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Dementia (1955) / Daughter of Horror (1957)
Dementia (1953), equally known under a later title, Daughter of Horror (a 1957 release), is a difficult film to describe. Originally conceived by writer-producer-director John Parker as an experimental short with no spoken dialogue, it was expanded to 58 minutes and played few theatrical bookings in 1953 and '55 before it was acquired by producer-distributor Jack H. Harris, who cut several minutes and added some narration by a young Ed McMahon, who is briefly, murkily glimpsed in added footage, at least it appears to be him. That version, Daughter of Horror, also had few bookings. However, scenes from the reedited Daughter of Horror turned up as the movie playing at the movie theater in the Harris-produced The Blob (1958). The identity of that film-within-a-film was a mystery for many years.
Then as now, critics and audiences are sharply divided about Dementia's merits. Advocates regard it as a fascinating expressionistic work of art ("the first foreign film made in Hollywood" said Downbeat magazine), while detractors see it as pretentious and boring. I first saw it, I think, on laserdisc nearly 30 years ago and didn't care for it then and still find it pretty excruciating viewing today.
Often described (and certainly later marketed) as a horror film, Dementia is mostly a clumsy pseudointellectual Freudian-type study, with expressionist and surreal scenes but stylistically patterned after the film noir genre. The plot, such as it is, concerns a young woman (Adrienne Barrett) who awakens in a skid row hotel. She then wanders about the seedy streets of Venice, many of the same locations later brilliantly used by Orson Welles in Touch of Evil (1958), eventually falling in with a pimp who sets her up with a fat rich man (Bruno Ve Sota, the poor man's Dan Seymour, who was the poor man's Sydney Greenstreet).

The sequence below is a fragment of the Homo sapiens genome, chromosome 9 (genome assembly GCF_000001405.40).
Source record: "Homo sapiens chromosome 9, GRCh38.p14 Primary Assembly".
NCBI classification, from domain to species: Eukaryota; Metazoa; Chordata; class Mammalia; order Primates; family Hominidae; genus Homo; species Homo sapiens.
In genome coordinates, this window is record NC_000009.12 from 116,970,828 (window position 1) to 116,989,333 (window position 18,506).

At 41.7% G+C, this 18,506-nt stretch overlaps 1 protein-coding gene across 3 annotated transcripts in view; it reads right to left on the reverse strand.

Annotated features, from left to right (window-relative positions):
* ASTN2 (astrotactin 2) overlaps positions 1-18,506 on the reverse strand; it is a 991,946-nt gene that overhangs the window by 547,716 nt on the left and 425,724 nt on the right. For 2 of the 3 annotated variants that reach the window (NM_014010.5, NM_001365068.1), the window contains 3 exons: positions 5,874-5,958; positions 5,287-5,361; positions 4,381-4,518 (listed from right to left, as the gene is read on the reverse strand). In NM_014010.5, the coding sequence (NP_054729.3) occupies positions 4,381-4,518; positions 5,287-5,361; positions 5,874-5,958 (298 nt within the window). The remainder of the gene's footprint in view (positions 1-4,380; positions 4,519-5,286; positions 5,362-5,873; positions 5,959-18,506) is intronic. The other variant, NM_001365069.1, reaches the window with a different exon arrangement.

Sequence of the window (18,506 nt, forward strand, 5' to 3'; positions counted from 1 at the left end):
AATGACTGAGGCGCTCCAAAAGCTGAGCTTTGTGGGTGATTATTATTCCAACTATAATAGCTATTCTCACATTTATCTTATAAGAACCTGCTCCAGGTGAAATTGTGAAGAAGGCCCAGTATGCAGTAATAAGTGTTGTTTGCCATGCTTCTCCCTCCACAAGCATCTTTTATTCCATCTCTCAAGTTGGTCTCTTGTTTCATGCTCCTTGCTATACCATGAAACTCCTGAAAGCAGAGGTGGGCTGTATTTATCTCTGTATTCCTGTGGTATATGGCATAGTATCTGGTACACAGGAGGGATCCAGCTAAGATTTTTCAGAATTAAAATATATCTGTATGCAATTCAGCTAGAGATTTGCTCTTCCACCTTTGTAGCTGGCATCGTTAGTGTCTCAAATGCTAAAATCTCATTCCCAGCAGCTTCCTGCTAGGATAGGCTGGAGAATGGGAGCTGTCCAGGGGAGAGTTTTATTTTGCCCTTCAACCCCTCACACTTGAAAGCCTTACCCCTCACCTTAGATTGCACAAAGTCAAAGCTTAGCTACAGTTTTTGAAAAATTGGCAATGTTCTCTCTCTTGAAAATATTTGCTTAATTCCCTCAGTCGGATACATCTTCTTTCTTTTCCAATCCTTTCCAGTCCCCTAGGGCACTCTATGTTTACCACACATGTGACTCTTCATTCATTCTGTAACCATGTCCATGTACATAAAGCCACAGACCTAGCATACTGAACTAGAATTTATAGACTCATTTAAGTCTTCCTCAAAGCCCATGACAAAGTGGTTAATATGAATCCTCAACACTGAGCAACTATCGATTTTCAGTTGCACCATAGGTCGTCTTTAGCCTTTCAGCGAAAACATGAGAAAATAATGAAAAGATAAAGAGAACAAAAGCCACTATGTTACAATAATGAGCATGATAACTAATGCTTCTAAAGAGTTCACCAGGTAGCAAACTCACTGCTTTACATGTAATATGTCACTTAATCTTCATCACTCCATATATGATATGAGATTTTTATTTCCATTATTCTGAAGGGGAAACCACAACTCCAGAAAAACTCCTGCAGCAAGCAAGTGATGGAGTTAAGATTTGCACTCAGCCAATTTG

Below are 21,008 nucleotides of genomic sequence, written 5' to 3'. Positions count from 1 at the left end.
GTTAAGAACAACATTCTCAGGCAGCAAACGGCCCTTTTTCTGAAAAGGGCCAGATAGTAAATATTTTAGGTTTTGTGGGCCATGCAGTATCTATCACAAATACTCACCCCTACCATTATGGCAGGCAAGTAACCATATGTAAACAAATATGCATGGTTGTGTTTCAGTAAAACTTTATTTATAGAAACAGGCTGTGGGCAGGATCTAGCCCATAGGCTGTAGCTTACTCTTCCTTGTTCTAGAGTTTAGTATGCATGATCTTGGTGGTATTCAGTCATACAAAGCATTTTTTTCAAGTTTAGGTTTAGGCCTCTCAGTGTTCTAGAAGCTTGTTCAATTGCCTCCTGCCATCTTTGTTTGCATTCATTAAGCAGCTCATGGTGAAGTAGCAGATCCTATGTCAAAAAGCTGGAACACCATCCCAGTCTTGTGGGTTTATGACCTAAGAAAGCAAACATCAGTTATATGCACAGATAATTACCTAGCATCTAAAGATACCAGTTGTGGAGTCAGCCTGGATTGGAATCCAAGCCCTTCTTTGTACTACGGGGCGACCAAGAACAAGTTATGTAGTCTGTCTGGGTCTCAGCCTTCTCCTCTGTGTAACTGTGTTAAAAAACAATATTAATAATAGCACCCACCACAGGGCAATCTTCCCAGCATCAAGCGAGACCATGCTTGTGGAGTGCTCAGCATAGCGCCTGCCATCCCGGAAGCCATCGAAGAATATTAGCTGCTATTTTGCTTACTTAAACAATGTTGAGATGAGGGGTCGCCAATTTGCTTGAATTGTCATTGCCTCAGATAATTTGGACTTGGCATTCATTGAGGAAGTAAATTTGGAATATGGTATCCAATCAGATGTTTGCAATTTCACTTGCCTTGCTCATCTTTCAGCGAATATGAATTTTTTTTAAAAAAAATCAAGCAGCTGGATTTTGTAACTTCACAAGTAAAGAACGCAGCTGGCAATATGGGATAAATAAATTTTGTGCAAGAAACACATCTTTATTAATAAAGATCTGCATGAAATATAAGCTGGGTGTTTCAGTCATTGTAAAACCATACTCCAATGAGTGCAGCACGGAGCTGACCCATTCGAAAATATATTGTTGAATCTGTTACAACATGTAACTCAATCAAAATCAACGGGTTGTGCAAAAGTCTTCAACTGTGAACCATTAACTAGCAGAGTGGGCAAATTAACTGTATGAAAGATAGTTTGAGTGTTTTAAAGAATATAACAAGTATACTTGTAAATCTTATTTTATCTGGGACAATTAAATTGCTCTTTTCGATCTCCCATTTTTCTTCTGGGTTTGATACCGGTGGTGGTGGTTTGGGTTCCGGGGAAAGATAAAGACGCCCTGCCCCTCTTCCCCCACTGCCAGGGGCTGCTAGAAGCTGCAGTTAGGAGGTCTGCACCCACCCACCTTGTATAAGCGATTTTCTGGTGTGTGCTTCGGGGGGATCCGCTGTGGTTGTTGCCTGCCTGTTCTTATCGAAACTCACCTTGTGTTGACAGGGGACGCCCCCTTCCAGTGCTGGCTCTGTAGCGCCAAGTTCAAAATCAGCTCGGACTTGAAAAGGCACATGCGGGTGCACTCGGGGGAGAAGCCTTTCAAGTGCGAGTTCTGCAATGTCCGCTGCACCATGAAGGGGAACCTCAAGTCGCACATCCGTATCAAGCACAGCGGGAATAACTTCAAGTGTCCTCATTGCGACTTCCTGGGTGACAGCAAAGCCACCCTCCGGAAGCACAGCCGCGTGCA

His slovenly, unseemly ways remind her of her own abusive father, whom she stabbed after he shot her mother, triggering her to, in turn, stab the fat man, who falls backward out a window to his death, clutching a pendant he ripped from her neck on the way down. The rest of the film follows the increasingly paranoid woman as she tries evading the police.
The movie has no spoken dialogue, which may have been an attempt to maintain a dreamlike atmosphere, and/or because its low budget precluded the additional expense to properly record synchronized sound. Regardless, the lack of any dialogue works some of the time while being painfully awkward and attention-drawing in other scenes. Probably made for less, perhaps a lot less, than $50,000, the film is somewhat impressive visually given its low budget, especially the cinematography of William C. Thompson, a veteran dating back to the early silent period, who by the 1950s was working for the likes of Ed Wood and other zero-budget filmmakers. Ve Sota in later years claimed to have directed large portions of Dementia and coached the inexperienced Barrett; he may have inflated his contributions to Dementia, but given his own later work it seems possible.